- Reno 911! is all done improvisationally. Scripts set up scenes and indicate plot points; the actors come up with their own dialogue.
- Doctor Who:
- Some of the Fourth Doctor's stuff was written like this in two particular periods. (Tom Baker was even nicknamed 'Harpo', though this was more for his hairstyle than for this trope.) The first period was during the later Fourth Doctor/Sarah Jane years, where the actors were encouraged to go off script as they were witty and creative people who got on like a house on fire playing themselves to some extent. Virtually all of their dialogue in "The Android Invasion" was written by Baker and Sladen, and they also both rewrote her ending scene in "The Hand of Fear" together because Sladen hated the scripted departure so much she'd actually defaced her copy of it (which she eventually gave to Russell T Davies as a gift). During the apex of Wag the Director period, Tom would also get free reign to mess about, which was noted in the afterword to the 2012 novelisation of "Shada" - the shooting script it was worked from was Tom's copy, blank spots in which he'd pencilled in descriptions of the physical comedy bits he wanted to do. This meant that several gags 'written' by Tom made their way to the book adaptation, like the sequence where the Doctor bursts into a room, doesn't see what he expects, leaves and, after a short hesitation, enters again in the exact same way he entered the first time.
- "Terror of the Zygons" has a scene where Sarah and the Doctor are locked in a vacuum container. The scripted version of the screen required a practical special effect that was too expensive, so it was discarded and Baker and Sladen were allowed to devise their own scene.
- For Donna Noble's reintroduction episode "Partners in Crime", with the scene where the Doctor and Donna are reunited on either side of soundproof glass and thus have to mime their conversation, the script gave the lines they wanted Donna to mime and then the director let Catherine Tate and David Tennant go to town. The result is one of the most gut-bustingly funny scenes ever to hit television.
- The script for the episode "The Big Bang" had no description for the Doctor's dancing at Amy's wedding beyond Amy's spoken comments that it's "terrible" and "embarrassing". All that hand waving and head bopping (terrible, embarrassing, and wonderful) is pure Matt Smith.
- Remember the Twelfth Doctor's first moments in "The Time of the Doctor"? Those were all improvised. So yes, the whole ordeal with miscolored kidneys was pure Peter Capaldi.
- The Monkees: The group was not only allowed, but encouraged to improvise, and gaps were often left in the script to facilitate this, especially where Micky Dolenz was concerned.
- Glee's Heather Morris is said to do this during table readings, often playing on the previous dialog of characters. Brittany's one liners are sometimes penciled in after the initial readings.
- The Muppet and kid segments in Sesame Street are usually handled this way. The Muppeters just have their character enter into a dialogue with a child about a certain topic, and the production team keeps what they can use.
- Each scene in The Thick of It was filmed twice, once as scripted followed by an improvised version. The finished programme used material from both takes.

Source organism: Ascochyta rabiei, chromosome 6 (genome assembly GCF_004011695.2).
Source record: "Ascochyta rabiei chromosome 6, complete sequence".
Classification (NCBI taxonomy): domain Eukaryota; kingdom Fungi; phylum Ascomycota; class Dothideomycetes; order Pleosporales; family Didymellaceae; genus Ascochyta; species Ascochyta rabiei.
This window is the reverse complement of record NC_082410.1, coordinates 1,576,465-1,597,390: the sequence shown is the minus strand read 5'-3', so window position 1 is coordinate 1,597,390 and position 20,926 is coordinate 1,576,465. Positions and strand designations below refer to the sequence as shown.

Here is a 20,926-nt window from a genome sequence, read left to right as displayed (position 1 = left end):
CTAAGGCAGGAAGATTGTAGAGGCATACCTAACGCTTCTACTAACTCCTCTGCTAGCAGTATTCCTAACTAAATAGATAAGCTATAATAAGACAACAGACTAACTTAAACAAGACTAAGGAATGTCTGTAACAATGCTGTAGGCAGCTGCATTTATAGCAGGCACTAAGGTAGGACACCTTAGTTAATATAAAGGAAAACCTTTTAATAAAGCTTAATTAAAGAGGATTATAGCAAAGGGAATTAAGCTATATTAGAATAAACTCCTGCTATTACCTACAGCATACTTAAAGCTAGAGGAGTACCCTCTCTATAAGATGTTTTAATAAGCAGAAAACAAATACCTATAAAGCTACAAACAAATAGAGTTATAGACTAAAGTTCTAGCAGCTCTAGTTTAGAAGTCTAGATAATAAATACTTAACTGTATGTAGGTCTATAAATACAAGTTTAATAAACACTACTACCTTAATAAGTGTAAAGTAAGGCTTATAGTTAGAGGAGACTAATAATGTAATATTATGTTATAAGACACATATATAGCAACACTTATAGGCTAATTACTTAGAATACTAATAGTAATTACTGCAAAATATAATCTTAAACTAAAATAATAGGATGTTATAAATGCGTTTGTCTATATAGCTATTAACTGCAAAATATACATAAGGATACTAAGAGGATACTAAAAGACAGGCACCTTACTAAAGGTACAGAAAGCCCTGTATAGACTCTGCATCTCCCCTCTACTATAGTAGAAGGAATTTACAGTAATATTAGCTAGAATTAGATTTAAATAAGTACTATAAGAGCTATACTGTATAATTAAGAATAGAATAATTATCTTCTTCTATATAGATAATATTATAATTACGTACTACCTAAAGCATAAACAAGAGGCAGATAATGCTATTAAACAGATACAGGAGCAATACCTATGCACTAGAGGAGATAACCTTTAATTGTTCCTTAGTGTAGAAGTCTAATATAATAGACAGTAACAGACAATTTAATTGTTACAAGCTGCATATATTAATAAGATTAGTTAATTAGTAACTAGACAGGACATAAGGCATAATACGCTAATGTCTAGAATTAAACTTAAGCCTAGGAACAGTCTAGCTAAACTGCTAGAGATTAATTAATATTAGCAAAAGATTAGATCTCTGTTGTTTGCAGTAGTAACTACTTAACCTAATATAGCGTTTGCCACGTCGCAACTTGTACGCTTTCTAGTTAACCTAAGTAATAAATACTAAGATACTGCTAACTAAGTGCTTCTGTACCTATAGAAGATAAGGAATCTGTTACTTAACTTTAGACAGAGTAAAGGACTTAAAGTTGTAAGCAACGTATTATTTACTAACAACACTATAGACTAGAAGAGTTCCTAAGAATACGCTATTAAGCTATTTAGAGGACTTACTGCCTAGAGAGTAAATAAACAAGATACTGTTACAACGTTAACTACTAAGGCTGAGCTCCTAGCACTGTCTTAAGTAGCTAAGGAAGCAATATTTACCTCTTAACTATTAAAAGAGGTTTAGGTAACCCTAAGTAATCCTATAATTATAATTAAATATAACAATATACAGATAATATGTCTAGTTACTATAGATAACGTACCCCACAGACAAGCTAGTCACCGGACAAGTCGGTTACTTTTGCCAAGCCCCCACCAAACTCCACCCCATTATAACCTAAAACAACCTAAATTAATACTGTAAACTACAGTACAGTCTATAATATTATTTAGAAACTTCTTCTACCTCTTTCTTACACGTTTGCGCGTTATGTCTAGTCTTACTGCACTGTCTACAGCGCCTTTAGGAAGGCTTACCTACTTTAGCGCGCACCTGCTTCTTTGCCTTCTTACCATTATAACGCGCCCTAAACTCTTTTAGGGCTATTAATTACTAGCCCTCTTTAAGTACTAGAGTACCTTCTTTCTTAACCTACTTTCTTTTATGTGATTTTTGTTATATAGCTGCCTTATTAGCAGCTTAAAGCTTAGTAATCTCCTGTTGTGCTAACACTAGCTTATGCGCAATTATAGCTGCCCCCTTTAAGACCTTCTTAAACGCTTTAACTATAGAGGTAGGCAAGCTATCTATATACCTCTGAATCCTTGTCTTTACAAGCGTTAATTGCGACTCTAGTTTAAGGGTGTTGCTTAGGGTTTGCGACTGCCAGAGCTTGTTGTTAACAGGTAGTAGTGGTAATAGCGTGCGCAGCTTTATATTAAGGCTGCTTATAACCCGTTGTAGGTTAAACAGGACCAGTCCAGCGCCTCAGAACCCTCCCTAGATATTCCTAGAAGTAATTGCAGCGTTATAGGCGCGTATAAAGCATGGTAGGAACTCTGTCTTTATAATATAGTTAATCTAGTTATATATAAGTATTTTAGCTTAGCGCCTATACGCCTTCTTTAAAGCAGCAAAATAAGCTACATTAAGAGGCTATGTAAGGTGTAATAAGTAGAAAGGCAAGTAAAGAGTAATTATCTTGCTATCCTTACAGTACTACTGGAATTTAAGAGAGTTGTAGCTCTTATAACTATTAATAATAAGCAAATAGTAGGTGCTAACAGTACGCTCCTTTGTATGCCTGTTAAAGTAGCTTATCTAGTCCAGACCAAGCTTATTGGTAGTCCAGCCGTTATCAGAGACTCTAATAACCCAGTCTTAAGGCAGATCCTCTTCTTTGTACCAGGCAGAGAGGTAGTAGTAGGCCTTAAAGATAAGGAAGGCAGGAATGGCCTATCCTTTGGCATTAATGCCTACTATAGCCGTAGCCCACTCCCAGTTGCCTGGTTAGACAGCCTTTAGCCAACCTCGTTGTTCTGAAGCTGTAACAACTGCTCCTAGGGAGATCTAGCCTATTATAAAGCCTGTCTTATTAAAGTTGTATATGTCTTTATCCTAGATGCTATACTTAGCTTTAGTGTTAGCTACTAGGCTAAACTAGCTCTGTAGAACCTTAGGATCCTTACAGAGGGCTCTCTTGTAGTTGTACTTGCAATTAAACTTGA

- On Rory Bremner's programmes, John Bird & John Fortune's sections would often just be scripted as 'John and John talk about subject '
- The German TV show Schillerstraße is basically a whole TV show made of this. Various German comedians are bound to a loose story, and the whole script is a Throw It In by the director too, because the actors got earplugs to listen to his directions (and even only the one/s who should do something will hear it, to much confusion of the rest of the cast).
- British sitcom Outnumbered has taken this premise to its limits. Focusing on the lives of the Brockmans, the kids are only given a basic outline, almost all their dialogue is improvised, and the adults' role is to keep everything following the basic direction of the story. Whilst the adults are heavily scripted they do a significant amount of reacting to all of the amazing things the kids say. The result is the kids' dialogue is probably the most authentic on TV (ignoring anything that's non fiction) and far more imaginative than anything the writers could come up with.
- J. Michael Straczynski did this at least once with a director in Babylon 5. With some directors, JMS blocked his scripts relatively tightly. With others, including Mike Vejar, he tended to write more loosely, knowing they worked better that way. In "The Face of the Enemy", he wrote for one specific scene: "They pull down Sheridan like a pack of wolves bringing down a lion." Vejar took that scene and made it something special, as JMS had hoped. It was the scene where Garibaldi betrayed Sheridan, if you hadn't guessed. In another case, his instructions allegedly consisted of: "Break our hearts."
- Many of the scenes with with Gage and DeSoto working on a victim on Emergency! clearly involved the director and writers setting up the situation and having Mantooth and Tighe, the two actors who had trained as paramedics, just do what paramedics would really do in that situation.
- German comedian Piet Klocke's trademark style are his somewhat confused rants which are more often than not improvised. Whenever he was a guest at "7 Tage, 7 Köpfe", a weekly comedy format running from 1996-2005 where 7 comedians comment the last 7 days, discussion occasionally was brought to a halt and Piet was asked his thoughts about a topic two or three times an episode, and given the opportunity to rant for several minutes.
- Star Trek: